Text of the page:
How to tap more home equity

How to boost how much equity you can borrow? It can be tough, but there are ways.

  • Get another appraisal: If you’ve been denied the loan amount you want because your home appraised low, you may be able to appeal it and get the lender to re-appraise. Carefully review the appraisal report, looking for any errors or missing information: Did they mis-state the square footage? Overlook a bedroom? Use outdated comps? Usually a low appraisal is not the fault of the appraiser, explains McBride. “That being said, appraisals that are incorrectly too low should be appealed — mistakes and oversights do occur from time to time,” he adds. You can also request and pay for a second appraisal. But there’s no guarantee it’ll come up with a better result.
  • Try a different lender: While lenders may have similar guidelines, they prioritize different loan types depending on their business strategy. “Banks tend to constantly evaluate where they want to grow or pull back,” says Merchant. Smaller banks and lenders may be more amenable because they want to offer more of a certain home equity product, he explains. Other lenders have higher borrowing thresholds. Discover, for instance, offers home equity loans with up to a 90 percent CLTV, and offers a HELOC with up to 95 percent. Of course, such products may be more difficult to qualify for or carry higher interest rates.

Increasing your home equity borrowing power

If you can’t get a big enough home loan now, you may have to wait — and think longer term. First, you can try remodeling to boost your home’s value. Focus on small, more affordable improvements like upgrading your garage door, boosting your curb appeal, and making small-but-significant repairs. It’s amazing what a new coat of paint can do — literally. All of these efforts can add up. Just remember to document them and submit a list of your improvements to the appraiser, when it comes time to apply.

Still, home value appreciation is more affected by the real estate market trends than by consumer decisions, Merchant explains. “Where a consumer does have a little more control is their own credit,” he says. “A tangible thing a consumer can do is to ensure they’re taking the right steps to manage their credit to get their credit score as high as they can.” So, strengthen your financial profile — paying down debts as much as possible.

And increase your assets — starting with your home. The simple truth is, if you want to tap more equity, create more equity to tap by paying your mortgage. Due to mortgages’ amortization schedules, the further along you are in your term, the more equity you’ll accrue with each payment. If you can pay more each month, or make an additional payment, your ownership stake will appreciate faster.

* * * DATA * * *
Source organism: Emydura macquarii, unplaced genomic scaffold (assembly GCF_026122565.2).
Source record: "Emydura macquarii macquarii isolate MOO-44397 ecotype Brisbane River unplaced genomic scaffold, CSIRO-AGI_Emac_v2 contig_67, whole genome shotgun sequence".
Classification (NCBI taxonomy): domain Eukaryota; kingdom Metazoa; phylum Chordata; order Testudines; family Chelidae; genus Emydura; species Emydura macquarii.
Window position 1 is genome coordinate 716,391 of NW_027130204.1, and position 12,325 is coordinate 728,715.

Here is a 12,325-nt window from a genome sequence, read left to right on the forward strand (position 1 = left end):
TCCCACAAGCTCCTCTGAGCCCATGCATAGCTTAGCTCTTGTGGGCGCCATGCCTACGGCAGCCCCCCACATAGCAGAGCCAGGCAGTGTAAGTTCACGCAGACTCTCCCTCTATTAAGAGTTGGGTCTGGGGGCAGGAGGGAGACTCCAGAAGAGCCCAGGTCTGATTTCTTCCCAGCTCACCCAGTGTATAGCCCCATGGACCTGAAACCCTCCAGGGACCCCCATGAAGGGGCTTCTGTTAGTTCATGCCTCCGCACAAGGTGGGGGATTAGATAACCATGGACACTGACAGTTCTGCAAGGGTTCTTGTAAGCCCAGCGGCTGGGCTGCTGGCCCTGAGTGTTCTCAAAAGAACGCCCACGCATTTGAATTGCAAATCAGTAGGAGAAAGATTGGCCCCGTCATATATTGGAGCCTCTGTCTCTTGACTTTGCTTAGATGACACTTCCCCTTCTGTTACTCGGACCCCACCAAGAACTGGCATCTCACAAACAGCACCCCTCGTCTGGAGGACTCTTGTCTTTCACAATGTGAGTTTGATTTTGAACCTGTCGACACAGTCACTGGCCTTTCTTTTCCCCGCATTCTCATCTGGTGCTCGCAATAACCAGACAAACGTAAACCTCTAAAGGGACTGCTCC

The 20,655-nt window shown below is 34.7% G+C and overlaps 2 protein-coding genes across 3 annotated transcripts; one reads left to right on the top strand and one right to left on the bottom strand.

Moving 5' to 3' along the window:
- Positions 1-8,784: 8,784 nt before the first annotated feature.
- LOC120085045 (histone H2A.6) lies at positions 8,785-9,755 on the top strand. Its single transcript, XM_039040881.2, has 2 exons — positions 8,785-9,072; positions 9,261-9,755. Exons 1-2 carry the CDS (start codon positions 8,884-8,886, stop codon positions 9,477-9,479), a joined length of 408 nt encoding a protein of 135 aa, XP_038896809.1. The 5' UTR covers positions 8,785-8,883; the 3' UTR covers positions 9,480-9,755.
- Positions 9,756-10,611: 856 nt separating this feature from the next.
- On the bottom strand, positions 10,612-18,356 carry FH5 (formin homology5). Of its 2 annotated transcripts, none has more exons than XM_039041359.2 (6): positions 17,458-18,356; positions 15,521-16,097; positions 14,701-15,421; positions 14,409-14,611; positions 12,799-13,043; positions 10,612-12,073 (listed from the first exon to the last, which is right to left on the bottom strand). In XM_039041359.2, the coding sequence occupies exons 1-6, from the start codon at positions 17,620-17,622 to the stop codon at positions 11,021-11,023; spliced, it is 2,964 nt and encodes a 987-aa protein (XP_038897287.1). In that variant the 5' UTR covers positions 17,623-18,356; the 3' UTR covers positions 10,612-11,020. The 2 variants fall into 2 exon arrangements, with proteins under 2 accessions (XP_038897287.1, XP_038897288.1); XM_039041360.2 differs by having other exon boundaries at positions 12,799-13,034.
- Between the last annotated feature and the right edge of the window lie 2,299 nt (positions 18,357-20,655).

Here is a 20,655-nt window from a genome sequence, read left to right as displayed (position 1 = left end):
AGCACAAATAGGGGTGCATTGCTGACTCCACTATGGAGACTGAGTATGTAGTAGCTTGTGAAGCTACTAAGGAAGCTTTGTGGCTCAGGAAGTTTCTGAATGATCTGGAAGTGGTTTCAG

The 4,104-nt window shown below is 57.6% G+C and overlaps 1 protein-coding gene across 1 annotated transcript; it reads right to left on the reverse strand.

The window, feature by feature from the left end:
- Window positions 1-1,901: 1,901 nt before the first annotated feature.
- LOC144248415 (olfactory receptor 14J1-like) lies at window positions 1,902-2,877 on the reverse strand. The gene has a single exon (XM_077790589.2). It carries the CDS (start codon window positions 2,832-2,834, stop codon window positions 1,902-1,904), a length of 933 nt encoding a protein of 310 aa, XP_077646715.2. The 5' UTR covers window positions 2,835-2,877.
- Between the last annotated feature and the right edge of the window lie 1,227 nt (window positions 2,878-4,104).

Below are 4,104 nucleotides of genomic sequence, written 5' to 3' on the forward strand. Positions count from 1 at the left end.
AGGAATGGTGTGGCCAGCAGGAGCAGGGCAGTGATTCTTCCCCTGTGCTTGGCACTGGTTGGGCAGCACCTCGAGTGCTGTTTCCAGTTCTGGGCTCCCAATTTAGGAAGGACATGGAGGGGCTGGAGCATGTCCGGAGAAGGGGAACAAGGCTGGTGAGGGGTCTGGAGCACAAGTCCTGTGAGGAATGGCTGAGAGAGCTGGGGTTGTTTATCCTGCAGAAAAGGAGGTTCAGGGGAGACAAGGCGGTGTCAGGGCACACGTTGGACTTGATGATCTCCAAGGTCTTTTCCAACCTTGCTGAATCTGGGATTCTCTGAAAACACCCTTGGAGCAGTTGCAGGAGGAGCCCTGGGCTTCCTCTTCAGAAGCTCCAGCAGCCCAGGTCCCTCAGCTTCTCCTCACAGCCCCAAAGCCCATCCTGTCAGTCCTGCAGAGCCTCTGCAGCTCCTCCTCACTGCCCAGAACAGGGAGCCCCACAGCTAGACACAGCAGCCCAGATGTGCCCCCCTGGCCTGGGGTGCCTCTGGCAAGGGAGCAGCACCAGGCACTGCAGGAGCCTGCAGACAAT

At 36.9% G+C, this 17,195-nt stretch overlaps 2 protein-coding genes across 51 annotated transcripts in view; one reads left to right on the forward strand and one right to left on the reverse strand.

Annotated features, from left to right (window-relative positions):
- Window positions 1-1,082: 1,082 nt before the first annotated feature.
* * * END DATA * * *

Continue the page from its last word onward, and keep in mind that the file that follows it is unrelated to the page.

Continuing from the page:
Bottom line

So, how much of a home loan can your equity yield you? Due to a variety of reasons, it might be a lot less than you think. There’s a big disparity between your theoretical equity and your tappable equity. If you can’t borrow the amount of home equity you want now, you may be able to do it later. Take the time to improve your credit, pay down debts, upgrade the home. When you’re ready, research the best home equity lenders to find the product for you.

FAQ about tapping home equity

  • You can borrow against your equity in several ways: by using a home equity loan, HELOC or cash-out refinance.

    • Home equity loans: Also known as a “second mortgage,” home equity loans take out your home equity and create a second lien on your home. After the loan closes, you’re given the loan in a lump sum, with five to 30 years at a fixed interest rate to pay it off, depending on the terms of loan.
    • Home equity lines of credit (HELOCs): HELOCs are second liens like home equity loans, but they function more like a credit card. You’re given a limit you can borrow and you can draw up to that amount. They’re split into two periods: a 10-year draw period where you can access the funds, followed by 20 years of repaying the debt. HELOCs also usually have variable interest rates.
    • Cash-out refinance: Unlike home equity loans and HELOCs, cash-out refinances replace your primary mortgage with a new one at a higher amount; you get the difference between the two — based on the amount of your equity — in cash. They have lower interest rates than other home equity products, but higher closing costs.
    Learn more: about the differences between the three.
  • Tappable home equity is the amount of home equity a lender will actually let you borrow, or “tap.” Typically, lenders require you to maintain a minimum of 20 percent equity in a home. The amount that remains is considered tappable.
  • Lenders consider your credit score, debt-to-income (DTI) ratio and your combined-loan-to-value ratio (CLTV) when you’re borrowing against your home equity. In general the minimum requirements are:

    • Credit score: A minimum credit score of 620 for cash-out refinances and 640 to 680 for home equity loans
    • Debt-to-income (DTI) ratio: 43 percent or lower
    • Combined-loan-to-value (CLTV): 80 percent or less